“Honestly, Tabby. I told you we should have taken the bus…”

Welcome to the Another Kind Of Advent Calendar! Every day until Christmas Eve, I’ll be posting a little something unexpectedly Christmassy for you in honour of the festive season. It’s been the weirdest year, so let’s have a bit of fun…

After yesterday’s aquatic Christmas tree, hiding behind the second door of the Another Kind Of Advent Calendar is an old festive favourite round these parts…

Yes! The Grumpy Victorian Kittens are back! And this year they’ve been Christmas shopping – although this particular kitty looks quite seriously grumpy about it.

I can relate.

Actually, this one isn’t technically Victorian since this photo was taken in 1914, and she comes from the collection of the New York Public Library, which probably explains a lot – she’s definitely got that New York [c]attitude!

In fact, I don’t think I’ve seen such an exasperated and fed up kitty in a long time (and I once had to give a cat a bath). She quite rightly looks like she wants to escape from this weird human who has put her in these stupid clothes to take stupid photos of her and go home to curl up in front of the fire. I don’t blame her…

If you’re feeling festive, you can find lots more Christmas reading and watching from me here – there are now over a decade’s worth of seasonal posts to explore…

Another Kind Of Advent Calendar 2020: December 1st

Welcome to the Another Kind Of Advent Calendar! Every day for the next twenty four days, I’ll be posting a little something unexpectedly Christmassy for you in honour of the festive season. It’s been the weirdest year, so let’s have a bit of fun…

Behind the first door of our 2020 Advent Calendar is a scene from a 1950s Christmas in Florida. We’ve visited Floridian festivities in previous years, but this time our stopping point is a little more glamorous than simply joining Santa in chilling on the beach (sorry Santa!).

Today we are visiting the Wheat family in Fort Lauderdale – and like Floridians at Christmas generally, they don’t necessarily do things the traditional way. I mean, I don’t know about you, but Christmas just isn’t Christmas without a floating tree in your swimming pool, is it!?

If you’re feeling festive, you can find lots more Christmas reading and watching from me here – there are now over a decade’s worth of seasonal posts to explore…

Post Early For Christmas: Lockdown Edition

A young woman in WAVE uniform stands in front of many sacks of mail, holding Christmas packages (1944)
New Orleans (1944) – WAVE Ensign Sarah B. Corkern, USNR, on duty at Fleet Post Office, holds two of many Christmas packages destined for US troops serving abroad

It’s become a bit of a tradition for me to start December on Another Kind Of Mind by reminding you all to post early for Christmas – and this year, it’s not just me (or Ensign Corkern) who is suggesting this!

With so many of us unable to gather together this Christmas due to COVID restrictions, there will inevitably be more strain on the postal service as we send cards and presents to loved ones we can’t visit – just as during the war years

Christmas is always the busiest time of the year for our posties to begin with, and this year they’ve been working extra hard anyway due to all the online shopping we’ve been doing due to lockdown.

Then there’s the lovely ladies who work behind the counter in my local Post Office – they’ve done a sterling job of looking after the public during both lockdowns here

And on this side of the Atlantic in the 1940s, I was amused to find this wartime newsreel item on the subject of addressing your envelopes properly. This is as important today as it was then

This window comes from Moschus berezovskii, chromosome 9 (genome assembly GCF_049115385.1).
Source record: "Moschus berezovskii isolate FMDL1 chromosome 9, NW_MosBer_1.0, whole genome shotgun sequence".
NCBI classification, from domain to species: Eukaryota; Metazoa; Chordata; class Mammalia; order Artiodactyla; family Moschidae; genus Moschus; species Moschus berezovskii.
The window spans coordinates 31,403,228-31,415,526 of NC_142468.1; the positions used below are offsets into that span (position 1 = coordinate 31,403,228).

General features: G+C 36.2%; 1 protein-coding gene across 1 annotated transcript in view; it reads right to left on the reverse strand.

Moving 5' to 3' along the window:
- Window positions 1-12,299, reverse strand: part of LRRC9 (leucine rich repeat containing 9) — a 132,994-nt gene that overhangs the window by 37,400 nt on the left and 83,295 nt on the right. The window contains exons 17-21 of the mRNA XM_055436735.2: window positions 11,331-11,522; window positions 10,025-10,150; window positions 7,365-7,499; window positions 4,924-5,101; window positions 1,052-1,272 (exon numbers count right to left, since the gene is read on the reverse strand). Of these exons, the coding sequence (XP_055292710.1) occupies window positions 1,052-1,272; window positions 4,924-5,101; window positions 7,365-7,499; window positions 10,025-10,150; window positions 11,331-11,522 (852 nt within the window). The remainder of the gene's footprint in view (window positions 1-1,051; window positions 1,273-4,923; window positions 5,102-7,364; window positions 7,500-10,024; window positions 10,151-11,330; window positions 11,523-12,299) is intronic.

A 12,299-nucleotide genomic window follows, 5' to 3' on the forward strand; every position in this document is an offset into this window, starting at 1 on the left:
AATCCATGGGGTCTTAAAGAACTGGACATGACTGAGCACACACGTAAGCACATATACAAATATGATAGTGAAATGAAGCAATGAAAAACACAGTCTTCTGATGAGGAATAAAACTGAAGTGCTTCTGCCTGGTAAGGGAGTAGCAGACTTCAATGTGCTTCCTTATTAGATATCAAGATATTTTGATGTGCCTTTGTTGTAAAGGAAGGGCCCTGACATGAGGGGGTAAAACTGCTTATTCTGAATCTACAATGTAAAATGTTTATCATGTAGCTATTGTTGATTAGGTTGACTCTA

And, as ever, here are the last posting dates for the four countries who visit Another Kind Of Mind most!

The Post Office

USPS

Australia Post

Canada Post

London on Film: The Sound of Silence?

Just a quick drive-by post today…. what’s that you say? You can’t hear me? I said JUST A QUICK DRIVE-BY POST TODAY… Bloody pneumatic drills.

Like all the best things that turn up on Another Kind Of Mind, I found this extremely silly snippet of 1930s newsreel footage while I was looking for something else entirely – so here it is in all its pneumatic glory.

For more on London, visit here and here.

 

Halloween Spook Special: Scary Monsters and Super Creeps

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Life’s no fun without a good scare – ‘This Is Halloween’ (Nightmare Before Christmas)

I love horror movies. There’s something so cathartic about a good scream when a zombie lurches up behind you, don’t you think?

There have been horror movies as long as there has been film. There are clever and ingenious ghostly special effects in a pre-World War One cinematic adaptation of Charles Dickens’ A Christmas Carol, still guaranteed to give you a delicious shiver and make you jump. A vintage favourite of mine, FW Murnau’s Nosferatu (an early and very unofficial adaptation of Bram Stoker’s Dracula), was made back in 1922 and is still genuinely groundbreaking – and genuinely scary.

Continue reading “Halloween Spook Special: Scary Monsters and Super Creeps”

Eddie Van Halen (1955-2020)

A smiling Eddie Van Halen photographed in 2015 next to one of his guitars.
Eddie Van Halen (2015)

Bill: Ted, while I agree that, in time, our band will be most triumphant, the truth is, Wyld Stallyns will never be a super-band until we get Eddie Van Halen on guitar.

Ted: Yes, Bill, but… I do not believe we will get Eddie Van Halen before we have a triumphant video.

Bill: Ted, it’s pointless to have a triumphant video before we have decent instruments.

Ted: Well, how can we have decent instruments if we don’t really even know how to play?

Bill: That is why we need Eddie Van Halen!

Ted: And that is why we need a triumphant video!

Both: [think for a second] EXCELLENT! [air guitar]

‘Bill & Ted’s Excellent Adventure’ (1989)

If you were to look up the phrase ‘guitar god’ in the dictionary, the entry would simply be a picture of Eddie Van Halen. His distinctive and innovative sound was hugely influential on generations of rock and metal guitarists, many of whom went on to be legends in their own right (and, of course, Bill & Ted). His death robs music of an originator and an elder statesman – and a guy who could rock out with the best of ’em…